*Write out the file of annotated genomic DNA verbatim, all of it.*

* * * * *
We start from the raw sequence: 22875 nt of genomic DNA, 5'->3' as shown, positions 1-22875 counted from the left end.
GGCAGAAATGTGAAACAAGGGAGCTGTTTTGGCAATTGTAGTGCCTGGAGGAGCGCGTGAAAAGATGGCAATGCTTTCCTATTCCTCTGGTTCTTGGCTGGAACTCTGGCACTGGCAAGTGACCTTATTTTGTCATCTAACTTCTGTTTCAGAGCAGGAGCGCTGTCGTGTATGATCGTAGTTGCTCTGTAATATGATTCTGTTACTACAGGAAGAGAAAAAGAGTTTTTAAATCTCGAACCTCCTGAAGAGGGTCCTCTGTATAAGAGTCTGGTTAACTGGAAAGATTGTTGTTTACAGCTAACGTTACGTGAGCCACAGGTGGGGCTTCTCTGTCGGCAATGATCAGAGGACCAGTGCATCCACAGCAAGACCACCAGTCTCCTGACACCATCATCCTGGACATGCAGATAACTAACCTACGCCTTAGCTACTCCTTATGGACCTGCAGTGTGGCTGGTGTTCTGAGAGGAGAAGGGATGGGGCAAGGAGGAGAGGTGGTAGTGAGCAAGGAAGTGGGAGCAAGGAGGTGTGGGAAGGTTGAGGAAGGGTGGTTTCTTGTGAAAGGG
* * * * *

We start from the raw sequence: 22875 nt of genomic DNA, 5'->3' as shown, positions 1-22875 counted from the left end.
GGCAGAAATGTGAAACAAGGGAGCTGTTTTGGCAATTGTAGTGCCTGGAGGAGCGCGTGAAAAGATGGCAATGCTTTCCTATTCCTCTGGTTCTTGGCTGGAACTCTGGCACTGGCAAGTGACCTTATTTTGTCATCTAACTTCTGTTTCAGAGCAGGAGCGCTGTCGTGTATGATCGTAGTTGCTCTGTAATATGATTCTGTTACTACAGGAAGAGAAAAAGAGTTTTTAAATCTCGAACCTCCTGAAGAGGGTCCTCTGTATAAGAGTCTGGTTAACTGGAAAGATTGTTGTTTACAGCTAACGTTACGTGAGCCACAGGTGGGGCTTCTCTGTCGGCAATGATCAGAGGACCAGTGCATCCACAGCAAGACCACCAGTCTCCTGACACCATCATCCTGGACATGCAGATAACTAACCTACGCCTTAGCTACTCCTTATGGACCTGCAGTGTGGCTGGTGTTCTGAGAGGAGAAGGGATGGGGCAAGGAGGAGAGGTGGTAGTGAGCAAGGAAGTGGGAGCAAGGAGGTGTGGGAAGGTTGAGGAAGGGTGGTTTCTTGTGAAAGGG